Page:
If you can find another example that isnt a paradox i'd be content. Otherwise your saying "This proves the system is broken, you are required to use the broken system as your proof".

I remember seeing the set of all sets on portal, a little easter egg i suppose.

Edited by DevilSolution

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Well, if you can imagine it, it always is indeed possible.

Not only is that false, but has conclusively been shown to be false. Your hypothesis has been falsified.

Woh, something doesnt add up here; To use russels paradox to prove that you can conceive of something that is logically impossible means that mathematics cant be used as an ultimate proof. All paradoxes show this, if mathematics cant be used to prove it one way or the other, the system doesnt work. Then in the very next statement declare you NEED to use this broken system of math as proof.

hint: we don't use naive set theory anymore

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Not only is that false, but has conclusively been shown to be false. Your hypothesis has been falsified.

I haven't given bad rep points much if any. You got one for this one from me. (IMO bad form not to owe up to using this button BTW. So, of course I do such. Question of honour.)

Now pose proper argument concerning my argument you left out in your partial quote. You are obliged to by the rules of the site BTW.

You pinned this topic so you're stuck mate. Simply owe up to your mistake.

Do you need me to provide you an exclusive list of possible ways to logically refute my position?

Edited by kristalris

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Not only is that false, but has conclusively been shown to be false. Your hypothesis has been falsified.

hint: we don't use naive set theory anymore

Can it still be used as proof then?? I would argue not.

If you require the use of math for proof but use a flawed piece of math as the proof, then im left quite confused.

Is there no other way to conclusively show that you can imagine something that is illogical??

I think you could create a very strong argument against "if you can imagine it, it exists", but it should not include the use of paradox, im also not sure whether it would be conclusive.

Edited by DevilSolution

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I haven't given bad rep points much if any. You got one for this one from me. (IMO bad form not to owe up to using this button BTW. So, of course I do such. Question of honour.)

Now pose proper argument concerning my argument you left out in your partial quote. You are obliged to by the rules of the site BTW.

You pinned this topic so you're stuck mate. Simply owe up to your mistake.

Do you need me to provide you an exclusive list of possible ways to logically refute my position?

You made no argument. You made assertions. Your assertions are falsified by the counter-example in the OP. It is simply not the case that anything you imagine is possible.

Can it still be used as proof then?? I would argue not.

Yes. It is an example of something which is incredibly intuitive and imaginable, but impossible. That means it falsifies the claim "Anything I can imagine is possible".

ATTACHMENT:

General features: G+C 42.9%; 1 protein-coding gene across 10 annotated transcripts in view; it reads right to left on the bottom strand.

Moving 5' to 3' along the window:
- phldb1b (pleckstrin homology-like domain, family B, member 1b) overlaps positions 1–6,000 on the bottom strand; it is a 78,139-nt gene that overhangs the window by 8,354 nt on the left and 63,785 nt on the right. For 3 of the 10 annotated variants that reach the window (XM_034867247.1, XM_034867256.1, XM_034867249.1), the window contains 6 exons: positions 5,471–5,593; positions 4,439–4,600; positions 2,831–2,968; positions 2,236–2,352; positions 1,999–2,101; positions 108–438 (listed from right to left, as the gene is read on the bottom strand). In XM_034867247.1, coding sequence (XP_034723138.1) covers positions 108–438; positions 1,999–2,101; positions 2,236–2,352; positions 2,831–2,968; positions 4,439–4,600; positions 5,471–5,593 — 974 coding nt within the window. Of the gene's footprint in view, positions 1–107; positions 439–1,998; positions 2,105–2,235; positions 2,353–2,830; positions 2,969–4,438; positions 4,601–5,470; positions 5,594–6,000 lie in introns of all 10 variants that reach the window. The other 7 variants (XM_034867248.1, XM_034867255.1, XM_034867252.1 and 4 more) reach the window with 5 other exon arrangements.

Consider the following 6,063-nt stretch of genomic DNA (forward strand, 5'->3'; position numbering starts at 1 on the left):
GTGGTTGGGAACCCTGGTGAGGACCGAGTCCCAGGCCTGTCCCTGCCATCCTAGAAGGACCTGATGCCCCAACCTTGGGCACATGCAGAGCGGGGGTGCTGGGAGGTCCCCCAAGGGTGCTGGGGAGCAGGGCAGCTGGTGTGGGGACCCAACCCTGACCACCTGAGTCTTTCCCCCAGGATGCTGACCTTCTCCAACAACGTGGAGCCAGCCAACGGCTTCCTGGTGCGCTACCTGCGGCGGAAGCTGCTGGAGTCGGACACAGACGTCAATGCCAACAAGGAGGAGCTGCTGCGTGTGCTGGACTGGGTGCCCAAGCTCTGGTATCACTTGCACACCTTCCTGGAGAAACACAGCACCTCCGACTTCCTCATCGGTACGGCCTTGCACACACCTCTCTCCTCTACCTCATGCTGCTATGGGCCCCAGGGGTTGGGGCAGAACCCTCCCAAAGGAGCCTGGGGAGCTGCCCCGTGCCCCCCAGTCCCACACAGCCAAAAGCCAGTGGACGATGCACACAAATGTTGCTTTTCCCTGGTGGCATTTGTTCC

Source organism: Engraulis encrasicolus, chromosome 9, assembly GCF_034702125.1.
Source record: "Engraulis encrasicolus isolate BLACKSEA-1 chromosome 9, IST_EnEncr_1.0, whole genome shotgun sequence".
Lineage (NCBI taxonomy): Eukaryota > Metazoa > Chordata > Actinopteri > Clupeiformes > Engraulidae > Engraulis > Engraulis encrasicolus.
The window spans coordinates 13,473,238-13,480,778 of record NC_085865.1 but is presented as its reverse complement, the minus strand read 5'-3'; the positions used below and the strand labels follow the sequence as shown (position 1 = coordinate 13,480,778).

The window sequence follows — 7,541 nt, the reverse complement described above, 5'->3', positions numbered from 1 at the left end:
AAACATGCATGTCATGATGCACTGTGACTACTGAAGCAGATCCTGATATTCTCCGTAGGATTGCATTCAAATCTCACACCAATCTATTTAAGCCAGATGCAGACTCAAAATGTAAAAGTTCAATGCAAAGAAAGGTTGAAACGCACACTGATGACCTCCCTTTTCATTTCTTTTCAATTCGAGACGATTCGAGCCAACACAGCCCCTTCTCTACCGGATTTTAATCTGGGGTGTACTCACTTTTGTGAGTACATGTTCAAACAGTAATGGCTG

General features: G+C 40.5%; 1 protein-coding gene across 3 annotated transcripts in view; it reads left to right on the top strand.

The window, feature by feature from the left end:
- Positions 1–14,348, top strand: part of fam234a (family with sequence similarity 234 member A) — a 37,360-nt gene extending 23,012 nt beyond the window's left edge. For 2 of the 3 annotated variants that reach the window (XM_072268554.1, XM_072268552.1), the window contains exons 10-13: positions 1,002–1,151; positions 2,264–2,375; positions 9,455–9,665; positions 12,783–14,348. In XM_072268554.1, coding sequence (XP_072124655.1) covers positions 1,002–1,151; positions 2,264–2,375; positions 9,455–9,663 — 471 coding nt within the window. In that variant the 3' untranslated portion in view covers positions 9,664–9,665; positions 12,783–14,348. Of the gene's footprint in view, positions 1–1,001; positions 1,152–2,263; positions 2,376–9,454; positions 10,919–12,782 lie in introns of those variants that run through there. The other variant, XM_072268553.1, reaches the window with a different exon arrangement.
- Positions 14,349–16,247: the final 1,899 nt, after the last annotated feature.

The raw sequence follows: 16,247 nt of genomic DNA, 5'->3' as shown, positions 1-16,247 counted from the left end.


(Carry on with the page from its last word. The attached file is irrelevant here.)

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You made no argument. You made assertions. Your assertions are falsified by the counter-example in the OP. It is simply not the case that anything you imagine is possible.

Yes. It is an example of something which is incredibly intuitive and imaginable, but impossible. That means it falsifies the claim "Anything I can imagine is possible".

Made no argument? Hilarious: you don't even grasp Monty Python that take the mickey out of your way of reasoning.

http://en.wiktionary.org/wiki/possible possible means per definition especially in a scientific context a statistical possibility. If you imagine it it thus is the hypothesized a priori or prior odds. Only logically if you have absolute proof (I indeed assert that you don't state that or want to state that) can prevent you from making the fallacy of hindsight bias. You may thus logically and thus scientifically take - absolutely - anything you imagine to be true. As an hypothesis that is. This stands even if science as such already had the falsification on the highest level of proof possible before you imagined anything. Or if you imagine something that you already know to be untrue. In that case you are of bad faith, because a fraud. I already explained this sufficiently for any high school kid should be able to understand. Now I've even bothered to elaborate. These aren't thus simple assertions but a complete logically fine argument. You really don't get further than: "no it isn't / yes it is" Hilarious.

Anyway Krauss et all imagine that something can come from nothing. I.e. believe in magic because it is a contradiction. The imagine that this is possible because the mathematics shows that it is, given certain assumptions such as that c = max is the only way to interpret all the known data. Now what if this indeed proves true? (even though being far less probable than a trillion to the trillionth) Or if it proves impossible? Which on a reasonable norm has already been done, even Krauss acknowledges this stating improbable but true.

Edited by kristalris